Archive | October, 2013

Your marketing sucks…

…said David Maister, of most professional service firms.

When Maister first presented his ideas on ‘Managing the Professional Services Firm’ and how to develop a position as ‘The Trusted Advisor’ (together with Charles Green and Robert Galford), he preached that success was less about the content of glossy brochures and more about the substance of relationships. I was (quite literally) in the room when Maister denounced all marketing as a waste of time and effort and urged the partners of a Global firm to ‘just get out there’ and demonstrate their value. I wholeheartedly agreed with Maister’s perspective, although I do think his definition of marketing was perjorative. His criticism was targeted at a specific genre of marketing – that which pushes and self-promotes rather than educates and validates.

Maister remains absolutely correct to this day. The road to riches is not paved with slick marketing brochures. Clients don’t buy your services simply because you’re open for business and have survived longer than the next guy. They don’t care about the founding fathers of your firm. Clients want to know three things:

  • How well do you understand my problems?
  • Have you resolved these kinds of problems before?
  • Will I enjoy working with you?

With the advances of social media and other technology there are so many more ways to answer these inherent questions and to develop a position as a trusted advisor. For those of us looking to change the way in-house counsel select and retain external service providers the following information might be useful to consider.

A 2013 Inside Counsel survey shows that more in-house counsel are turning to lawyer-generated blogs and online data sources for professional reasons (as much if not more than journalist-generated content)
Click here for a Bloomberg law interview and summary of the report.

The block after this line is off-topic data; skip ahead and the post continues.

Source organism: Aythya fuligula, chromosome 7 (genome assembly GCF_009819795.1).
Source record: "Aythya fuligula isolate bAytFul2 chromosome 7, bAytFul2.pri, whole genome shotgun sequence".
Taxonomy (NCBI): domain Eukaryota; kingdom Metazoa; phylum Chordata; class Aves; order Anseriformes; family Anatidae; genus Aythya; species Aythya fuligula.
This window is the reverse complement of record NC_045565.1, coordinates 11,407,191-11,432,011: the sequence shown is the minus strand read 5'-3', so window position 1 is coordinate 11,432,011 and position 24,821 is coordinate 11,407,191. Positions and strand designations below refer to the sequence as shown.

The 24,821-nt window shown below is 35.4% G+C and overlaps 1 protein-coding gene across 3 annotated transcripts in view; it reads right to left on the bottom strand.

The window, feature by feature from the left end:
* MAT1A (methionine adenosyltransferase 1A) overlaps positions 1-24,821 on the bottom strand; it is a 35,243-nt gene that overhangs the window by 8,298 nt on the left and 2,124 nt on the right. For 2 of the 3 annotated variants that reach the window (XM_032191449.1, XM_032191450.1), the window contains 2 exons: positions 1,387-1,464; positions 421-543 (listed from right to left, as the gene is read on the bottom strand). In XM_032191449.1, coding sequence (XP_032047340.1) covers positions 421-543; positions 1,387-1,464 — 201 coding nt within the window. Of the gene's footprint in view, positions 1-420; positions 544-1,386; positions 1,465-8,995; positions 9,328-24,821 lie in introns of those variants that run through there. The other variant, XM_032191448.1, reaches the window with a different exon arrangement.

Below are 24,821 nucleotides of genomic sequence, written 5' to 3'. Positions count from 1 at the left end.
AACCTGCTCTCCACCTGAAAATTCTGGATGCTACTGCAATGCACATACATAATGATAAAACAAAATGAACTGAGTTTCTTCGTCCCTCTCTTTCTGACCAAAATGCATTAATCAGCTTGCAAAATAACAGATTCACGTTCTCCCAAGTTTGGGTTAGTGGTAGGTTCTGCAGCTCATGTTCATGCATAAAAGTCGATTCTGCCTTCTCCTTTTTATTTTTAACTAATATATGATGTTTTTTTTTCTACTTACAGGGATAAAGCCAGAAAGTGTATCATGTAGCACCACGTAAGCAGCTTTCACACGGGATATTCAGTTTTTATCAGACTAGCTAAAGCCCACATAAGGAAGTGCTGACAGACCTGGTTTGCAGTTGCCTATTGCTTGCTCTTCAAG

My synopsisMany (most) usage by in-house counsel of new media channels is as a silent listener/consumer of data. They may not be actively engaging in online dialogue/discussion forums but they are certainly downloading information and being influenced by high quality content. They are forming impressions of lawyers who generate this content.

According to this survey of GCs, Chief Legal officers, Inhouse counsel and related titles, the primary factor influencing the potential hire of outside lawyers BY FAR is still (direct) recommendation from trusted sources (92% state this as very important to their decision).

Other factors affecting potential hire include:
• Bios on firm’s website (29% v imp, 62% somewhat imp),
• Articles and speeches authored by lawyer (18% v. imp, 61% somewhat imp)
• And blogs published by lawyers on topics of relevance to business (15% v. imp, 55% somewhat imp)

Interestingly – amongst the LEAST Influential factors affecting potential hire are peer-driven rankings like Chambers, Best Lawyers etc. with 39% of respondents saying these are not important to their decision to hire outside counsel.

This reinforces the message that creating and curating highly valuable content is essential to influencing change in the profession. So next time you approach your marketing team for a glossy brochure or practice sheet describing all the wonderful things you and your team can do – please STOP! Your time and energy would be better spent on creating thought-provoking and insightful commentary on the client issues you can resolve. Offer stories, examples, tips and guides that the marketing team can share on your behalf to create a positive impression of your expertise. That way – when someone refers you to another, your prospect will discover multiple validation points of your expertise (beyond your firm’s website).